The world is constantly changing. With world travel more affordable and accessible than ever, crowds of tourists are flocking to places that, not long ago, were hard to get to or completely off-limits. The result, in some cases, has been a flood of travelers changing the vibe of regions. In some cases, ancient treasures are becoming damaged from having so many visitors. Other places are changing rapidly due to political changes, colonization, and over-development in the forms of hotels, shopping malls, and other responses to a booming tourist industry.
For this article, we picked five of our most treasured places in the world that just won't be the same five or ten years from now. Some of them are UNESCO World Heritage Sites, some of them are formerly off-the-beaten-path attractions, some are cities, and some are entire countries. But regardless of what each of them is, you'll have to see them soon if you want to get the full experience. Otherwise, by the time you arrive, they might be unreconizable!
Onto the list:
These islands off the coast of India are absolutely gorgeous. But they're also fragile, sitting at sea level in the middle of the Indian Ocean. Small rises in sea levels could take them out completely, causing obvious concerns when it comes to global warming and the melting of arctic ice.
This wonder of the world has exploded in popularity, and it's no wonder why: a vast icon of the ancient Inca civilization, Machu Picchu is a stunning site in the mountains of Peru was once an emperor's grand estate. The problem with being so intriguing is that everyone wants to get a look, and the foot traffic is causing damage to the pathways and strucutres that comprise this ancient "city." We suggest you go as soon as possible, while it's still as pristine as possible. Adventurous couples, take note: this is one honeymoon destination that is changing fast.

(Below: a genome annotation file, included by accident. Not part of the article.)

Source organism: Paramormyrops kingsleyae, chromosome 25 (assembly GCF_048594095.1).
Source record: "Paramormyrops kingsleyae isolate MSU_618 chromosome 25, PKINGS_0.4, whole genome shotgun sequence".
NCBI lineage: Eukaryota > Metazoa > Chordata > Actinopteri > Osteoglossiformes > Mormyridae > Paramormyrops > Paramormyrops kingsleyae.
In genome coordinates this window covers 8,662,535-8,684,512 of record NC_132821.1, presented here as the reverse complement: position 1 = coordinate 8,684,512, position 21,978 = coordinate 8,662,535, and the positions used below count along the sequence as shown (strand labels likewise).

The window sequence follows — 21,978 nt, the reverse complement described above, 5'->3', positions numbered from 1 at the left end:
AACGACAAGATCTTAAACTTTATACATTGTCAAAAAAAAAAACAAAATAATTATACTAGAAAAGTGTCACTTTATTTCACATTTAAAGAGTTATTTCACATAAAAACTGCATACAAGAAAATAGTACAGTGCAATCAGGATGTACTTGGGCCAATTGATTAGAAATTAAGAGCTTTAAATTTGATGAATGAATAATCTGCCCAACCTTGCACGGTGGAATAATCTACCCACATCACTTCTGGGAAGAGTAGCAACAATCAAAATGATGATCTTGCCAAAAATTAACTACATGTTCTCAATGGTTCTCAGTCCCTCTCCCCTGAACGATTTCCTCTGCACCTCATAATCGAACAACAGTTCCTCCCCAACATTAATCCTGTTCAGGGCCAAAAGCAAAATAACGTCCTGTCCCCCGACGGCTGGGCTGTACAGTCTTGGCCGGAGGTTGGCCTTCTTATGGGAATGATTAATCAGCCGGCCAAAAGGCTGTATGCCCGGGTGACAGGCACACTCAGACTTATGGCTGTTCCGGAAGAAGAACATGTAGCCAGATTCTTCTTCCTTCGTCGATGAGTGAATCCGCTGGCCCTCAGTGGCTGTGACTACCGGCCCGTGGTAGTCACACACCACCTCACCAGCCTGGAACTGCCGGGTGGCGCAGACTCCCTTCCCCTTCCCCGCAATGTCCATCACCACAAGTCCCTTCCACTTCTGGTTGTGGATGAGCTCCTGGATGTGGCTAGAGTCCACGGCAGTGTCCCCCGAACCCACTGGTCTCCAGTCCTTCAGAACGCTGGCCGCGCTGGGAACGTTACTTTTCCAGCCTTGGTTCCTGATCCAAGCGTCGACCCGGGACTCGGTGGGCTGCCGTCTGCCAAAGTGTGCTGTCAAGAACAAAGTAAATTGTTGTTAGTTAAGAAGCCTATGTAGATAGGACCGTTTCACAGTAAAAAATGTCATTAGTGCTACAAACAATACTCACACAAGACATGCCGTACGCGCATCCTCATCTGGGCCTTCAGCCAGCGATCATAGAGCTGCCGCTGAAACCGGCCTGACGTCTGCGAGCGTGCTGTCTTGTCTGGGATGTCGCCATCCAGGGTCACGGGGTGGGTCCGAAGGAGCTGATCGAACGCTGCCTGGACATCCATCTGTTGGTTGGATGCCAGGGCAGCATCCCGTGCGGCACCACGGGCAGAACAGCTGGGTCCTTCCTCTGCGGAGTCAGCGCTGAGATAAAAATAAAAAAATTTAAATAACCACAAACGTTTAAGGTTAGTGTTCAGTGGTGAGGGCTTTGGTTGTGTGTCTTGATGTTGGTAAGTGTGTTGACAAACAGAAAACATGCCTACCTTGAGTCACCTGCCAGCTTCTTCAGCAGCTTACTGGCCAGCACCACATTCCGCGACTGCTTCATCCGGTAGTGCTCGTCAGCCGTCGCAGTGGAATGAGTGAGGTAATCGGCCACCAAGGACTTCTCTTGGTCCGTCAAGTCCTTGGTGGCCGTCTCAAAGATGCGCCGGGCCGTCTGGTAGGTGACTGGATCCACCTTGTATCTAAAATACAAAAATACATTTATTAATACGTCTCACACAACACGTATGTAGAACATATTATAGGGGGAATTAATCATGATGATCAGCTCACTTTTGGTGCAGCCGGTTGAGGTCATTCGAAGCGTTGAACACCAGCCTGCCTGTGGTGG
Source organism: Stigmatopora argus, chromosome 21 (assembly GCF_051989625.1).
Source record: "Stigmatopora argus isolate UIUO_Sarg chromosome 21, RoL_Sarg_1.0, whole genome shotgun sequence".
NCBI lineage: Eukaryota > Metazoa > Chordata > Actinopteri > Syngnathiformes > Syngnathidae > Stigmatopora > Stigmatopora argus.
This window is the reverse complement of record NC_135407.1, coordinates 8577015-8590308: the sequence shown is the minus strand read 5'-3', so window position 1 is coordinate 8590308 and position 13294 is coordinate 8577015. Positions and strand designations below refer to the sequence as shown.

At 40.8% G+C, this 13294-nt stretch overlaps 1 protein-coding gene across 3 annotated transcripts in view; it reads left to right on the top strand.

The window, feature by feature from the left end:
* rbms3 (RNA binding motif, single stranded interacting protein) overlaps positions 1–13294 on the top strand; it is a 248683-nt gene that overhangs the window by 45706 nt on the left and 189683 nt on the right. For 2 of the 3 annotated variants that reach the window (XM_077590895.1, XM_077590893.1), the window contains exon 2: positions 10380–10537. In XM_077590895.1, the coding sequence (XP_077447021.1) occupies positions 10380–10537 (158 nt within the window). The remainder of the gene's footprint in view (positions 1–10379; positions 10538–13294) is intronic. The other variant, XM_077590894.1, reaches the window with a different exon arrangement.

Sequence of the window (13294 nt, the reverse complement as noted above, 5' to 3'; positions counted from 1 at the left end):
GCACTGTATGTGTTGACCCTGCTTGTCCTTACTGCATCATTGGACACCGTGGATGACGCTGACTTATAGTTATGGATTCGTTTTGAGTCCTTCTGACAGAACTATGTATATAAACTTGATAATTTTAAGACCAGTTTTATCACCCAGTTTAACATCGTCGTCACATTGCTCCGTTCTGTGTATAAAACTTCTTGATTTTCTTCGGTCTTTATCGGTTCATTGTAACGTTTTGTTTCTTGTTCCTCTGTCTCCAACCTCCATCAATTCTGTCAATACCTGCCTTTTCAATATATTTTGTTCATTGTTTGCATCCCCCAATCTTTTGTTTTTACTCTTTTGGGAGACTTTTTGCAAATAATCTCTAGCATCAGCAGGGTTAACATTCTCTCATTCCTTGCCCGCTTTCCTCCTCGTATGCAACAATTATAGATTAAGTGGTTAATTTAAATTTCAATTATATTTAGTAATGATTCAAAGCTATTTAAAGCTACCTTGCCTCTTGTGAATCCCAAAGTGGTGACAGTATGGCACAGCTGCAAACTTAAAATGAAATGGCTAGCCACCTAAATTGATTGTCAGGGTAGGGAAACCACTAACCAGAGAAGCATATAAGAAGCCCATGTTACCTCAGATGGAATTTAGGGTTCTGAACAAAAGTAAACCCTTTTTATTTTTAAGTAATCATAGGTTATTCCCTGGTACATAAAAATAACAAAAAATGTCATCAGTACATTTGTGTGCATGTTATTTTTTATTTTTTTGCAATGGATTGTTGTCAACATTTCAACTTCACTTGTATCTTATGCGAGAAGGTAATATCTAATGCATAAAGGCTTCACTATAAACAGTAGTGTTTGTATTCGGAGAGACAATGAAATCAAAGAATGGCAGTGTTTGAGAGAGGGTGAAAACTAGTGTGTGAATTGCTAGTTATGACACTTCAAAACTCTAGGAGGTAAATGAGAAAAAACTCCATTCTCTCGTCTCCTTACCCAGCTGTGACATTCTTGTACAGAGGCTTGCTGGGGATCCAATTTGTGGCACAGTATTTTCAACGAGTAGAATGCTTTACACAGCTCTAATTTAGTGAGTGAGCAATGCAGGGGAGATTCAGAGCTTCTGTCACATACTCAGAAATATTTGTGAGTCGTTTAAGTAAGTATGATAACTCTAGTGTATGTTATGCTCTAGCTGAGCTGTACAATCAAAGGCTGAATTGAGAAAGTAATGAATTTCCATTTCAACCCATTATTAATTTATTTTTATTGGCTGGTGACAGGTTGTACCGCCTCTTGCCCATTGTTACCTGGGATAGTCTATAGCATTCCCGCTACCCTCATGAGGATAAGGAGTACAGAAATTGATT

Cambodia, a small Southeast Asian country, is quickly undergoing drastic changes due to Chinese investment. Formerly sleepy beach areas are being bought up by Chinese investors and turned into resorts run by Chinese expatriates, catering to Chinese tourists and businessmen. The process is happening incredibly fast, with more and more areas being paved over to build Chinese-owned casinos, hotels, and shopping centers -- sometimes evicting the local Cambodians, and their culture, in the process. Go now, soon enough you might feel more like you're visiting a Chinese colony than an independent Cambodia.
The Taj Mahal
Protection efforts for this jaw-dropping Indian palace has been stepped up in recent years, as its surface is becoming damaged and its grounds too heavily-trodden. To see it in as pristine a state as possible, take your honeymoon in India and be able to say you got to see this national treasure when it was still at its best.
Venice's uniqueness and beauty comes from its ancient architecture and winding medieval canals, but these same things are part of the reason Venice is so hard to preserve. Water slowly erodes its environment, and corrosion of the old-world architecture is causing concerns for conservationists, locals, and tourists alike. The charm and beauty of Venice are truly remarkable, but because of its age, the buildings and cobblestone streets are slowly sinking -- and a rise in sea levels due to climate change could hasten the process. See Venice now and get a taste of how medieval meets modern in this gem of Europe.